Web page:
What kinds of challenges have you faced as a woman in the rap industry and what do you feel are some of your proudest moments?
This sounds bad, but I’m not a fan of this question. I 100% believe that being successful, in almost any industry, is more difficult for women based on our role throughout history. However, I can’t stand when people take on a victim mentality. Especially someone with privilege, like myself. I think the best way to stop this question from showing up on interviews in the future is by being a success in music, so that being a woman in music isn’t such a novelty.
Some of my proudest moments were playing SF Pride and LA Pride. I’ve opened for Snow Tha Product twice. I’ve opened for Angel Haze in England and Ireland. I’ve opened for Caskey, and I’ve done a 36 city tour. When my friends and family dig a song I release, that’s always a really proud moment for me.
You have said that the Musicians Institute in CA was the first place where you ever truly felt that you fit in. What can you tell me about attending their Independent Artist Program, winning the prestigious Artist Development Showcase and what you learned during your time there?
I love how knowledgeable you guys are on my life lol. I really appreciate all the research you’ve done. Thank you. I’ve always been the quiet nerdy type. I definitely wasn’t cool in highschool. In fact, the only class I enjoyed in school was art class. Musician’s Institute was the first time I was “cool” and liked my classes. I was surrounded by people who were obsessed with music just like me. We all got along and collaborated and hung out. It was a really special time in my life. I learned the importance of finding your tribe. Your tribe is a group of people you meet throughout your life who have the same interests and passions as you. You support each other and help each other grow. You’ll know them when you meet them lol.
You have said that alone time is key for you and that time not making music is so important, because while music is a huge part of your life, it is not your entire life. What do you enjoy doing outside of music and what does self-care look like for you? Have you often felt pressure to not stop and not take breaks from making music?
Outside of music, I love spending time with my family. I have an 8 month old nephew who is the light of my life. I go on long walks with my dog, take day trips out of town, cook good food. I love taking baths and doing facials. I really enjoy being home.
Having not been able to get on any cypher a few years back, what can you tell me about the cypher series you created and about the rappers and artists you have featured?
My cypher series is at 10 episodes now. I was planning on filming a hand full of them during 2020 but obviously that didn’t work out. I’d love to start them up again. I just choose 3-5 rappers I love and get them on it. I send them a beat in advance so they can prepare a 16 for it and we get together and film it. I enjoy them but I slowed down on them because it takes a lot of time and organization to get everyone locked in.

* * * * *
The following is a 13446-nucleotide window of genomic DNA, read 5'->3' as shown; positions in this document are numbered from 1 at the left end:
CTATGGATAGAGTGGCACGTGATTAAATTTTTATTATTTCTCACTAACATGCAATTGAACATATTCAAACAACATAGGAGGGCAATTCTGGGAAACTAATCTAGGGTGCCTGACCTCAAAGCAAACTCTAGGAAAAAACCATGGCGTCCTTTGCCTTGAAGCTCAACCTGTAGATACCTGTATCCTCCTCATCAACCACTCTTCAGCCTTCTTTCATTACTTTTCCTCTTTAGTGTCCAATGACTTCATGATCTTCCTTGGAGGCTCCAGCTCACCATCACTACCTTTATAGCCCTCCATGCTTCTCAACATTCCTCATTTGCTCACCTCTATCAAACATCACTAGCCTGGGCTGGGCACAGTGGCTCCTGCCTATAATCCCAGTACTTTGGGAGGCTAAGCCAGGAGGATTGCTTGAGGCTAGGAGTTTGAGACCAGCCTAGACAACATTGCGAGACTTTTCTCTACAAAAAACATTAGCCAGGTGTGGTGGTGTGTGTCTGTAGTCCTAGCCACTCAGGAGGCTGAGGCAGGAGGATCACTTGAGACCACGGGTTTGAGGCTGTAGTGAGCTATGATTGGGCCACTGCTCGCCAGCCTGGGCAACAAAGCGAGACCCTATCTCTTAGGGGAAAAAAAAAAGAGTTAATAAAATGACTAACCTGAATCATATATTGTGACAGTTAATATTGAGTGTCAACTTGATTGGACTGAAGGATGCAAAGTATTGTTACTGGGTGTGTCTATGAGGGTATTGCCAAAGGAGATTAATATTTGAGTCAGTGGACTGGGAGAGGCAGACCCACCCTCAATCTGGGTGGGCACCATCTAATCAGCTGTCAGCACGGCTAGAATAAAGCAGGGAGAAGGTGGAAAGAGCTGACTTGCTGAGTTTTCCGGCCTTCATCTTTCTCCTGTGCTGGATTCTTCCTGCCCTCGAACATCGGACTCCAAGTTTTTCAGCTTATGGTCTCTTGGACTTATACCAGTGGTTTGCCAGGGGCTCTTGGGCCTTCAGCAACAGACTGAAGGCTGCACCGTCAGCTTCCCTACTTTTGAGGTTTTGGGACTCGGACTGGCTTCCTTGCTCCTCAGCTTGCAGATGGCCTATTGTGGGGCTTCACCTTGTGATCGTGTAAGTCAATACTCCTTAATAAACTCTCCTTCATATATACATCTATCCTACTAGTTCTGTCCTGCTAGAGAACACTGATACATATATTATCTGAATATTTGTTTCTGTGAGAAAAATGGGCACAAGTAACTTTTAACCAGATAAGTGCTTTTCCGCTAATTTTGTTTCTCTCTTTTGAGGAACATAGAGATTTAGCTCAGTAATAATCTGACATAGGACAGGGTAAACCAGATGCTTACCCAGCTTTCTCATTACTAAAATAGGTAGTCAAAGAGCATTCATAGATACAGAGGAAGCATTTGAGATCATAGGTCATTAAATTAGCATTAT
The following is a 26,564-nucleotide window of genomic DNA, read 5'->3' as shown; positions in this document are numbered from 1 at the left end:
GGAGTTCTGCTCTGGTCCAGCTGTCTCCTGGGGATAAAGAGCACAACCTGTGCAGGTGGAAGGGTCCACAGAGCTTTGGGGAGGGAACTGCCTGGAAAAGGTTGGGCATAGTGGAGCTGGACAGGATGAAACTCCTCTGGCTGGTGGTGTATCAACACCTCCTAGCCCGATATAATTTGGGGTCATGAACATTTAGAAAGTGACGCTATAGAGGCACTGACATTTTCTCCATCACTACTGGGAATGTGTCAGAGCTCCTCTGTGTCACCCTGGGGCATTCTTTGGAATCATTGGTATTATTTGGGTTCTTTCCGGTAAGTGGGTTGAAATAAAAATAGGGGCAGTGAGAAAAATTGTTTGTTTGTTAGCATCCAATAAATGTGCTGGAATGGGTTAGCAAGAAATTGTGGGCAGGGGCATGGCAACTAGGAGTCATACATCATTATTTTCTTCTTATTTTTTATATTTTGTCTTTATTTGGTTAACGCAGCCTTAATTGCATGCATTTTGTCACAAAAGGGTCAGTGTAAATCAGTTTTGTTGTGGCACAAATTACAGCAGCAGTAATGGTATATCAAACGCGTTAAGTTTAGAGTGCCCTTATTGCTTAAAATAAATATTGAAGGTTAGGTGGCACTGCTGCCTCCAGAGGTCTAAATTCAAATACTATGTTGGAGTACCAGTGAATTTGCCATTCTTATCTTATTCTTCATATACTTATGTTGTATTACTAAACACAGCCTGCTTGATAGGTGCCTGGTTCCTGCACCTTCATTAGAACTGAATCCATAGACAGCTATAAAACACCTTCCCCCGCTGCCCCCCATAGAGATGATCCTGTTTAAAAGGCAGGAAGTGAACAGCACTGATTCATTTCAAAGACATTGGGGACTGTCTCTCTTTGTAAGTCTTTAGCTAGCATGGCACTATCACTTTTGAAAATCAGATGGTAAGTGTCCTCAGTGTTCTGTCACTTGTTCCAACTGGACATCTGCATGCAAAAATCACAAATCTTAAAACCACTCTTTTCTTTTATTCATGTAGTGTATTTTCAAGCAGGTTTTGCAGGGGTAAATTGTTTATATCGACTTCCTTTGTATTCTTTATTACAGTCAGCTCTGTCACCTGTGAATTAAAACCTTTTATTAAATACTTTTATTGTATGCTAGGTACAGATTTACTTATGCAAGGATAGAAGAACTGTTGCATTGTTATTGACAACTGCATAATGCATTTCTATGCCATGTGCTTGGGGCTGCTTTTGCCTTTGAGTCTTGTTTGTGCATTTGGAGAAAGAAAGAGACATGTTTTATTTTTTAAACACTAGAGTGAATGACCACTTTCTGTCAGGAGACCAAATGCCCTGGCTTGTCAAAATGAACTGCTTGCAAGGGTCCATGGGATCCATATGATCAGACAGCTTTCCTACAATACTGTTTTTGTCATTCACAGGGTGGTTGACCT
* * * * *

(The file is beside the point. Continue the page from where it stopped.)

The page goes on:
What can you tell me about living in Hollywood, where people seem to be valued more for their wealth, status and success more than who they are as a person? How do you stay grounded in that kind of environment? You talked about moving back to Chicago for a few months in 2019 to take a break from Hollywood. What was the time away like for you and what was it like to return to LA and reacclimate to life there?
I enjoyed the fun and excitement of Hollywood very much. I learned a lot about the music industry and made some “friends”, but after I was in Chicago for 6 months I realized I didn’t want to live in Hollywood anymore. I spent my time in Chicago with my grandma, my family, my godfather, and some of my best friends. I returned after six months only because I didn’t find a permanent living situation. However, instead of going back to Hollywood, I went to Santa Monica. I was born there and went to highschool at SAMO so it’s home to me. It took me a little time to acclimate because I didn’t know how I was going to survive or what steps to take to keep pushing my music career. That’s when most of my EP Tears was written. I was in limbo and felt a bit hopeless. I wound up getting an internship at Scott Frankfurt Studio in Woodland Hills, which taught me so much. It’s an experience I’ll never forget. It re-sparked my passion for all things music. Then corona hit lol, need I say more?
You recently released your new EP Tears, which explores the hardships that come along with growing older, striving for success and overcoming self-doubt. You have said that when you were writing the EP, you felt lost and hopeless and didn’t know where you were going in life because you had been making music for 7 + years with not much success. What can you tell me about writing the songs for the EP and do you feel it was a cathartic experience for you? What message do you hope listeners take away from the songs?
Yes, writing my EP was extremely cathartic. The level of vulnerability I reached to write, and especially to release, this project was new for me. I used to guard myself by trying to make music that’s “cool” instead of real. I find that impossible now. After releasing Tears, I feel like I have nothing to hide from or be ashamed of. I told everyone my deepest fears and insecurities. It’s like the scene in 8 Mile when Eminem raps about all his shortcomings before the other rapper can bring them up. I’ve exposed myself and I feel free. I want my EP to spark vulnerability in others. We hide so much behind social media and photoshop and pleasant conversation, but so often we neglect to get real and gritty. I think that vulnerability is how you create meaningful relationships and ultimately a meaningful life.